Iran Election Meddling Report Is a 'Desperate' U.S. Attempt to Undermine Election, Tehran Says

The Iranian mission to the United Nations in New York has rejected American reports that Tehran has been meddling in the upcoming presidential election, dismissing the allegations as "absurd" and an attempt to undermine the poll.

Director of National Intelligence John Ratcliffe held a press conference Wednesday in which he accused Russia and Iran of obtaining voter registration data to try and undermine the November election.

Ratcliffe said Tehran had sent threatening emails to registered Democrats posing as the white supremacist Proud Boys group, which have regularly engaged in street violence against leftist, progressive and anti-fascist protesters. President Donald Trump refused to condemn the Proud Boys and other white supremacist groups during the first presidential election debate.

The emails, according to Ratcliffe—a vehement Trump ally who was appointed DNI in May—were "designed to intimidate voters, incite social unrest and damage" Trump's re-election chances. He also said Iran had sent a video suggesting people "could cast fraudulent ballots, even from overseas."

Ratcliffe did not say how Russia had used the information. FBI Director Christopher Wray, however, warned last month that the Kremlin was spreading disinformation to "denigrate" Democratic candidate Joe Biden.

Alireza Miryousefi, the spokesperson for the Iranian mission to the UN in New York, dismissed Ratcliffe's press conference as a "desperate" attempt to undermine the vote.

"Unlike the U.S., Iran does not interfere in other country's elections," Miryousefi said. "The world has been witnessing U.S.' own desperate public attempts to question the outcome of its own elections at the highest level."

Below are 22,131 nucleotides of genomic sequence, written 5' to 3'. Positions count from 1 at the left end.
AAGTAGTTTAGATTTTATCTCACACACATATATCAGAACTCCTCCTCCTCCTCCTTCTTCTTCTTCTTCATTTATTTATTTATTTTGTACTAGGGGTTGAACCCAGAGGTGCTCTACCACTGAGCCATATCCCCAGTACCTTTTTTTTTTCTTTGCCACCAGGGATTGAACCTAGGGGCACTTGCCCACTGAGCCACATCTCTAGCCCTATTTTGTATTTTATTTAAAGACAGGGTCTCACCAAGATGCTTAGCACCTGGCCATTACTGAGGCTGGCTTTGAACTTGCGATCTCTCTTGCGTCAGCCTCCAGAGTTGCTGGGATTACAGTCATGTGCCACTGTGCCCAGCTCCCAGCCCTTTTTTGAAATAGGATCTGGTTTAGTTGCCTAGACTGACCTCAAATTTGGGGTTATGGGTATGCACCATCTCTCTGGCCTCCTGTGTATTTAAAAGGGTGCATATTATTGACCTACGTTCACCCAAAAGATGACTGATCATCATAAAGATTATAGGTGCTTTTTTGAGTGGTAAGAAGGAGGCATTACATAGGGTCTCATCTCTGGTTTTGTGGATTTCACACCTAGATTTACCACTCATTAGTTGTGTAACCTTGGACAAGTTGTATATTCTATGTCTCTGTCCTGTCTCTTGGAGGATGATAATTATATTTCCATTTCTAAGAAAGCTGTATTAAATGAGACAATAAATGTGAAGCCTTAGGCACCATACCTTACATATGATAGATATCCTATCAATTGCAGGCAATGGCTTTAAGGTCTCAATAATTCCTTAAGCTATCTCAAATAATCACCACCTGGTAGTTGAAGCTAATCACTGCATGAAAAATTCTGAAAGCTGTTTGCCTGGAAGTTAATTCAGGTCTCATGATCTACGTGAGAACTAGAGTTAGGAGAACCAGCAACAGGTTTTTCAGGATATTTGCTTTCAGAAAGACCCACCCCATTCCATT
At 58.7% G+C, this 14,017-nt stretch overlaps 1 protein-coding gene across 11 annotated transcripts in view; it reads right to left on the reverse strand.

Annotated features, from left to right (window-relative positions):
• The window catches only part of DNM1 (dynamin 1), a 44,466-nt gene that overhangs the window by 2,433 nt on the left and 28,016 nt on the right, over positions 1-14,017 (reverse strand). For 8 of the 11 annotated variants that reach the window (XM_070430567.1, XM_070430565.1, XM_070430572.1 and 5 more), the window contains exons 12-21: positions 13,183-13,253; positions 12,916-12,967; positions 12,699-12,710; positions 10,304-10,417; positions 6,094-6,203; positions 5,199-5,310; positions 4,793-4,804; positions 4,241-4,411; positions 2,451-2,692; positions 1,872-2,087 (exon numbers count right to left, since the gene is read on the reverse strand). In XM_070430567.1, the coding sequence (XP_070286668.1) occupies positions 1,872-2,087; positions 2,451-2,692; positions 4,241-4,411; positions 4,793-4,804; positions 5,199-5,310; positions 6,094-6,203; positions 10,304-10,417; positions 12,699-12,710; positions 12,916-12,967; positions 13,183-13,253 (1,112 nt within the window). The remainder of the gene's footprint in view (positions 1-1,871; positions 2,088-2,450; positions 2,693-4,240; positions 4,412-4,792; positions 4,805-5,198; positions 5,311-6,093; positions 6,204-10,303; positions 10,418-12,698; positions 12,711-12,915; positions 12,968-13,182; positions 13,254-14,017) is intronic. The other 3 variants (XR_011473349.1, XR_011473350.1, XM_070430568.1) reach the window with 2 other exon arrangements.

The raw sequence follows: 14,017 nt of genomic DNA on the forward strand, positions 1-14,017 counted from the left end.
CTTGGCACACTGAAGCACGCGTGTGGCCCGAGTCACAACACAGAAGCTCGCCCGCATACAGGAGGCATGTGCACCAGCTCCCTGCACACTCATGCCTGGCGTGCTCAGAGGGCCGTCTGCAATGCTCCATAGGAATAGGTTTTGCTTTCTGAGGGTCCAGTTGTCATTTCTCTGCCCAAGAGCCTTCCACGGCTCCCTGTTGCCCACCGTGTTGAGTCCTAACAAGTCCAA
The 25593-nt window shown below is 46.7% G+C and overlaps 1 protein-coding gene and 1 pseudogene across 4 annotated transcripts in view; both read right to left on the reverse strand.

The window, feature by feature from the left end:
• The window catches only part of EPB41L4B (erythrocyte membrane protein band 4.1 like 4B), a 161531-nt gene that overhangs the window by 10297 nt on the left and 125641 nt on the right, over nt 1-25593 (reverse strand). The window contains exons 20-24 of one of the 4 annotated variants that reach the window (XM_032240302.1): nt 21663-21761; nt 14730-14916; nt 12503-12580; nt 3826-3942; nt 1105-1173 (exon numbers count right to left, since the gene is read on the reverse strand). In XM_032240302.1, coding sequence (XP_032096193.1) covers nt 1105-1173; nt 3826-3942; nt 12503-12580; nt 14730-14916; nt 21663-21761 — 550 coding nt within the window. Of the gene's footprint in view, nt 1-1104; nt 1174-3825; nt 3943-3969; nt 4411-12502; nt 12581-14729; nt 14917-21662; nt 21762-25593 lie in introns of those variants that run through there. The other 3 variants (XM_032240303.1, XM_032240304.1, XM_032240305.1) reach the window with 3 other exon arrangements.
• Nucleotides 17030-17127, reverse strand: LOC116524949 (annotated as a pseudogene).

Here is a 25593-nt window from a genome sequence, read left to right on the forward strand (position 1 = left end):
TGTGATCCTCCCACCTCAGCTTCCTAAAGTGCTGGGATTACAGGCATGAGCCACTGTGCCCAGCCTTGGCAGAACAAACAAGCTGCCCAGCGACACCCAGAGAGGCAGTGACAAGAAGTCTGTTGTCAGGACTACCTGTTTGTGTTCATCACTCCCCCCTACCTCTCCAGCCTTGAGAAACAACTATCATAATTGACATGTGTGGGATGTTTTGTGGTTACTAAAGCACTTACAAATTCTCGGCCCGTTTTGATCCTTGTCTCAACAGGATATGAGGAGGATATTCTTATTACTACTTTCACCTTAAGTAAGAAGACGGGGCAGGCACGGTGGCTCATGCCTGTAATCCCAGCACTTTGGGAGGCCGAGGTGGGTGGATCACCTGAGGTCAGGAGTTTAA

"These accusations are nothing more than another scenario to undermine voter confidence, & are absurd. Iran has no interest in interfering in the U.S. election & no preference for the outcome. U.S. must end its malign and dangerous accusations against Iran."

Trump and his allies have been spreading conspiracy theories about electoral fraud and the dangers of mail-in ballots. The president has repeatedly claimed that the election will be rigged against him— offering no evidence to support the claim—and refused to say he would honor the result.

Iran is hoping for a Biden victory and relief from Trump's tough "maximum pressure" sanctions strategy, which has left Tehran's economy reeling and its leader short of cash. Another four years of Trump would be hugely costly for the regime, which is struggling to suppress the COVID-19 coronavirus pandemic and mass protests.

Nonetheless, Iranian President Hassan Rouhani said Wednesday that whoever wins will have "no other choice but to surrender to the Iranian nation."

Lawmakers and intelligence officials have long warned that America's adversaries—including Russia, Iran and China—have sought to meddle in U.S. elections. Still, the GOP-controlled Senate headed by Majority Leader Sen. Mitch McConnell has held up multiple election security bills proposed by Democrats.

John Ratcliffe, Iran, election 2020, Donald Trump
Director of National Intelligence John Ratcliffe leaves after briefing Senators on Capitol Hill on July 1, in Washington, D.C. BRENDAN SMIALOWSKI/AFP via Getty Images/Getty